Modern preservation

Pilgrim Baptist Church’s walls are salvageable (yay!)

The restoration of Carson Pirie Scott Building is almost complete (yay!)

A developers proposal to demolish 17th Church of Christ Scientist (boo!) was leaked by Phil Krone.

Last week I read about the decay and demolition of hundreds of modernist landmarks in Moscow (boo!).

17th Church of Christ Scientist was built in 1968 by noted Chicago architect and preservationist Harry Weese. It is a flying saucer of High Modern delights, a washer and nut bolting down the bend in the river where Wacker Drive turns sharply toward the Michigan Avenue bridge. The quarter-round plan was innovative (although if I were a persnickety architectural historian I would point out a precedent published in Liturgical Arts in 1942) and the result was a building that is interesting in and of itself and also urbanistic, making its surroundings more interesting. So far the congregation have resisted the developer’s advances, but you never know – every church has its price.

More distressing is the fate of the Melnikhov house in Moscow, those concrete cylinders with hexagonal windows that stick in my memories of architectural history – where did these come from? No precedents, no followers, sort of like Bruce Goff buildings – . It seems the Moscow mayor has been doing a lot of demolition by neglect, letting them flake and fail and then demolishing them even if they are landmarks. He’s not just picking on these modernist treasures – he’s sacked a few Deco and Stalinist Classical landmarks as well.

There is a lot if interest in preserving modern buildings lately – New York went agog over the Huntington Hartford museum at 2 Columbus Circle, trying to save a building that was critically body-slammed when built in 1962. In 1988 DOCOMOMO started in Holland to save landmarks of the Modern Movement and ten years ago we had the first Preserving the Recent Past conference in Chicago, which has led to the formation of several groups dedicated to modernist preservation.

Preserving modern buildings is harder for several reasons. Many people don’t want to save buildings they saw built – and hated for years. Many people don’t “get” the abstraction and sculptural quality of modern buildings – Classical and Gothic are more symbolic and referential and easier to “get,” which is why McMansions traffic in styles that were already crusty before Vesuvius buried Pompeii.

There is a physical problem too, one that is rarely talked about because it counters our intuitive understanding of progress. Post-World War II buildings may be built poorly due to several paradigm shifts in architecture and building. The Depression and World War II caused a break in material and construction knowledge. This breach was filled by science, so no longer was steel made by a guy who just “knew” when he had enough limestone and coke. Carpenters didn’t need to know their grains so well, and materials took a nose dive so there weren’t so many grains to worry about. New precision engineering meant buildings could be built to last not one day longer than the mortgage. You could probably add ten stories to a five-story 1870s building – they were “overbuilt.” You can’t even add one story to a one-story 1970s building. And polymers and plastics gave us buildings which are really just frameworks for an endless supply of sealants.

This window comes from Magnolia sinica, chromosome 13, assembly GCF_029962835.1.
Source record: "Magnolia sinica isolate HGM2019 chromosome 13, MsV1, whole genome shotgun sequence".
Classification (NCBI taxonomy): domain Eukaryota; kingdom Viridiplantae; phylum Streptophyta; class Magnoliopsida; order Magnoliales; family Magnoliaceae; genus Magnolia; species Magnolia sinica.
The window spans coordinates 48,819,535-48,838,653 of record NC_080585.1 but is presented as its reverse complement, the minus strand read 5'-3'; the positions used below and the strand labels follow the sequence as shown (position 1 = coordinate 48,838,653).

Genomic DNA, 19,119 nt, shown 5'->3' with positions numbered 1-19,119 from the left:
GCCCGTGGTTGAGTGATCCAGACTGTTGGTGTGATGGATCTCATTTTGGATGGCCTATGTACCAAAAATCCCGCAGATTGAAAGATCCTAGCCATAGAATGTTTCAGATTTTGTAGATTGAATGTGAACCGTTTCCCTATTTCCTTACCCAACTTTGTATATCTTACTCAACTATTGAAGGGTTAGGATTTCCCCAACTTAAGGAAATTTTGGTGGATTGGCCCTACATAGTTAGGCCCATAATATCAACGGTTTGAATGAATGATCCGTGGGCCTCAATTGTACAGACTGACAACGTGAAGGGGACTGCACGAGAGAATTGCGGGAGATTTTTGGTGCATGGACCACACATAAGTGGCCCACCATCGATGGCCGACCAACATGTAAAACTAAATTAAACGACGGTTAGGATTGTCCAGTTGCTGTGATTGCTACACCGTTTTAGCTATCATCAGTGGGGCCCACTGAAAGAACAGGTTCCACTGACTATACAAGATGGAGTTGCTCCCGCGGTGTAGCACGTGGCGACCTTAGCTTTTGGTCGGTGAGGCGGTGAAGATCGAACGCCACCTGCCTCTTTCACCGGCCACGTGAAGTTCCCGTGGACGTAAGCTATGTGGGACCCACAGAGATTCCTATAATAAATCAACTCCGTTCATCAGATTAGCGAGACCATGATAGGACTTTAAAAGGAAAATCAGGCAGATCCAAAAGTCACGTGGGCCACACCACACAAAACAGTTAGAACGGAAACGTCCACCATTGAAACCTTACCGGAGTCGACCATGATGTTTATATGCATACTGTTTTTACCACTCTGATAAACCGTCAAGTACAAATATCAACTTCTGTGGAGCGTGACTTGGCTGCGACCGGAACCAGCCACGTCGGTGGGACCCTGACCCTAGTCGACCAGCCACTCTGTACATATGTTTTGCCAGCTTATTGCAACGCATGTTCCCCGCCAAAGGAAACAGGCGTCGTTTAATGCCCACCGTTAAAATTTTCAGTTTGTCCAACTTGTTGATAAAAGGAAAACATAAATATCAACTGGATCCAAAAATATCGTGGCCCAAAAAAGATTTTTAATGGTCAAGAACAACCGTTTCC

Modern also had several aesthetic attributes that complicate maintenance and repair. The continuous surface – very space-time, very cool, but impractical to maintain. Better brick pavers and shingles that can be replaced one by one as needed.

Plus, the postwar era was the ONLY historic period where energy was relatively cheap, hence less concern about insulation and energy efficiency. We now live in a world bombarded by hucksters of insulation and energy efficiency, and they have slobbered their twisted love on Modernist landmarks as well as the Victorians and Foursquares.

So, there are impediments to preserving Modern but that is no excuse for Moscow – political will sits on a separate plane from the fiscal and the physical.

AUTHOR’S NOTE: See 2011 entries on Modernism here!

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One Response to “Modern preservation”

  1. Alexandra Profant Says:

    Loved your article. An intersting note: one of the only ways to keep old windows in a re-model is to repair them versus replace as once you replace an entire energy calcualtion then has to be done often forcing the question addressing replacement;then, as soon as you replace them you will be required to rectify the discrepancy betweent the old and the new creates a stylistic conundrum when dealing with an old house/building. When I work on an old house the first thing I recommend my clients do is to have a fenestration analysis done to determine if many need repairing then it would be only the only reason to consider replacement and thereby inform the rest of the design. Also, the whole fenestration term invariably begins a discussion relating to the french root of the word “fenetre” which then leads to importance of window to overall success of any design determining access to natural light and relationship between interiority and landscape dwelling dynamic.

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